* From what I'm understanding from what I've read, she probably had no reason to think that her father would necessarily be home before midday for dinner (he supposedly came home early, because he wasn't feeling well), so I assume she would have done all the cleaning and hiding things after the attack on her stepmother without the expectation that she was necessarily going to do it all again once he returned. Either way, she would have assumed her stepmother would be found by or before noon.

Her uncle was also expected back for dinner, but could have returned at any time earlier, too. Bridget could have come back inside (or back downstairs, in the second case) at any time.

So puzzling, so many questions.

Anyway, one thing that I had forgotten until seeing this post is that Elizabeth Montgomery is apparently a distant relative of Lizzie Borden's, and I think I do see some family resemblance.

Also, I just bought "Maplecroft," thanks for the recommendation r_n!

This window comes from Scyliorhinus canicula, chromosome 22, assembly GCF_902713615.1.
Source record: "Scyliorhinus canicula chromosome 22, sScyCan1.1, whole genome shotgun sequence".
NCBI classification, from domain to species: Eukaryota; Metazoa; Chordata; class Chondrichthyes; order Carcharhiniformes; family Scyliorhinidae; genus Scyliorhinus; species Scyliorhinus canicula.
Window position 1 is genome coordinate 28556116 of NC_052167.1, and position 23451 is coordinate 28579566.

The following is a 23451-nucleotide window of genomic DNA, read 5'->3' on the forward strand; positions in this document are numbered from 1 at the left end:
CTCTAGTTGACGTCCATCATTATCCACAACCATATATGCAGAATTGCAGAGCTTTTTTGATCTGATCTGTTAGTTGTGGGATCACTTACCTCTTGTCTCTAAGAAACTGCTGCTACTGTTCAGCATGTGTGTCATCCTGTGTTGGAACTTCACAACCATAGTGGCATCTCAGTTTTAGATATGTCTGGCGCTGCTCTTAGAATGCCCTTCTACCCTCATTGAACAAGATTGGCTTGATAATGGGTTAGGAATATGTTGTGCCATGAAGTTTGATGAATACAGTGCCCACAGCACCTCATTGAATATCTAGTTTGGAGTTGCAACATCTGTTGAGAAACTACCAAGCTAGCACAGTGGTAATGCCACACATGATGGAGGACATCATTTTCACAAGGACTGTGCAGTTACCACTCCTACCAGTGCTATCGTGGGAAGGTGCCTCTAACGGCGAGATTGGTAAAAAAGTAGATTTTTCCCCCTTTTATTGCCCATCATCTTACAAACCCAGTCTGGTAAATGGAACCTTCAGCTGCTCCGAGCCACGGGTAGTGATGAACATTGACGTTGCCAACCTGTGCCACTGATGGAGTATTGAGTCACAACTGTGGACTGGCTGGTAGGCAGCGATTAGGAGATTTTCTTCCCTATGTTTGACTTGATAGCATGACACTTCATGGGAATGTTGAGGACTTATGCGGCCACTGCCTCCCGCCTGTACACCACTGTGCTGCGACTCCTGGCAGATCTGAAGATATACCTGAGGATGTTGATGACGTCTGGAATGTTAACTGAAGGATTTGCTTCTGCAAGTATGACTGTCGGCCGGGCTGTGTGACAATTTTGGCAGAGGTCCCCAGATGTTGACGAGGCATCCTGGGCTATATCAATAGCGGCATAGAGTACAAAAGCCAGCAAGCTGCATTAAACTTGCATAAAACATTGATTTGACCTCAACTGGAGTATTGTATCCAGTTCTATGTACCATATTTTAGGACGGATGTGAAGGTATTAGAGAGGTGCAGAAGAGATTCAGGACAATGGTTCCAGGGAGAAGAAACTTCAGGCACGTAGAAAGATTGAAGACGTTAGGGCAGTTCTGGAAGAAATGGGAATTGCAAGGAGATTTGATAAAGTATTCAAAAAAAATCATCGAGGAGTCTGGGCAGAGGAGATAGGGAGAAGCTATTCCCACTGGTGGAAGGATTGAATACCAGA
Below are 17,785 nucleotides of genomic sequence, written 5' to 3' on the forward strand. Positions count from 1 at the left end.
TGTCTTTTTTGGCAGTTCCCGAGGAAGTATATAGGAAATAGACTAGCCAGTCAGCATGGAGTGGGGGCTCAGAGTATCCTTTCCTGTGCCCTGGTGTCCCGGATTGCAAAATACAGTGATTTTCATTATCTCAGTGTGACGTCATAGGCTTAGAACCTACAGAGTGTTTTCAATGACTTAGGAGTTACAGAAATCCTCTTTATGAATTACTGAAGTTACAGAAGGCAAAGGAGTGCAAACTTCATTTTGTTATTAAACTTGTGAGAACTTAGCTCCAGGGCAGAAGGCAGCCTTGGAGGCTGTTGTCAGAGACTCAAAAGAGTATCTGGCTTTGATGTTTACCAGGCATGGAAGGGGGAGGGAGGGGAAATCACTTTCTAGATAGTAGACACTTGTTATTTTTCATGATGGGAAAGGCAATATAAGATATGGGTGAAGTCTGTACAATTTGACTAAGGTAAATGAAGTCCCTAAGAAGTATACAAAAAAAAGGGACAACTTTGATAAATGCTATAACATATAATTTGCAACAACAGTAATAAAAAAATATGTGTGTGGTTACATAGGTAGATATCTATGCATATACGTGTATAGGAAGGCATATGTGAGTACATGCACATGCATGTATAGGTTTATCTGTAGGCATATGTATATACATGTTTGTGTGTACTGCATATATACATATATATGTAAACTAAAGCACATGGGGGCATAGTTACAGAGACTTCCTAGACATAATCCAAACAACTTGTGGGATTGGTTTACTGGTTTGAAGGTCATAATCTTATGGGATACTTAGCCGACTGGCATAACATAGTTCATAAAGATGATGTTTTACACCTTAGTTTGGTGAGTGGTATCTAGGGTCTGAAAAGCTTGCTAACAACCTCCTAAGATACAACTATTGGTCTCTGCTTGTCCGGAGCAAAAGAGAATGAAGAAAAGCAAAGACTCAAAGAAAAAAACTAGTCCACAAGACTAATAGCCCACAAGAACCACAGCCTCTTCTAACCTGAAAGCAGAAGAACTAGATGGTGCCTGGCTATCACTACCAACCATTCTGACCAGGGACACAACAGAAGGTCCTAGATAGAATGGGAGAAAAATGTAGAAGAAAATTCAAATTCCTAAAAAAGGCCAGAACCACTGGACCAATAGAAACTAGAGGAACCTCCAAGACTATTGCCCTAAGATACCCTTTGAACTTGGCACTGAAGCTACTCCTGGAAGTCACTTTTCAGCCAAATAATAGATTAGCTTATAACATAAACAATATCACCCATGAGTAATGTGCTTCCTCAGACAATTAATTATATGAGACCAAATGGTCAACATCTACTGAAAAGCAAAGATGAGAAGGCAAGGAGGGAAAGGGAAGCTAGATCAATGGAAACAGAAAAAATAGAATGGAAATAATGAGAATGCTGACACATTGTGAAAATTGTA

posted by taz at 8:04 AM on March 13, 2015 [2 favorites]

One thing that makes me think that either she did it, or knew who did and didn't fear them, is that once she found her father's body, she remained in the house, sending Bridget out for the doctor.

You know, I read this, and was actually thinking about it a lot on the way up I-5, and about a lot of other stuff, and what I wonder is - I wonder if two things are true - first, that Andrew Borden /did/ molest his daughters /and/ that Lizzie didn't kill them, but she knew who did and wasn't particularly sorry to see them go either? I'm thinking in particular about the connection between Lizzie and Bridget.

Evidence I'm thinking of molestation falls in lines with the Eileen essay - those locks on every door of the house from the outside are pretty crazy to say the least - plus the fact that the father wore a ring on his finger that he was given by the youngest daughter when she was 15, and the fact that there seem to have been some boundary issues between the girls and the stepmother. But then I followed the incest chain to its end.

First, in most cases of familial molestation like that, it tends to end once the children get older or to adulthood - and I'm thinking of that testimony that about five years before the murders, Lizzie seemed to brighten up and get more social, which tends to incline towards the theory that her life got easier in some way - I also think of how Andrew Borden deeded over their childhood home to the girls at this time, thus leaving them somewhere to go and something they owned to themselves.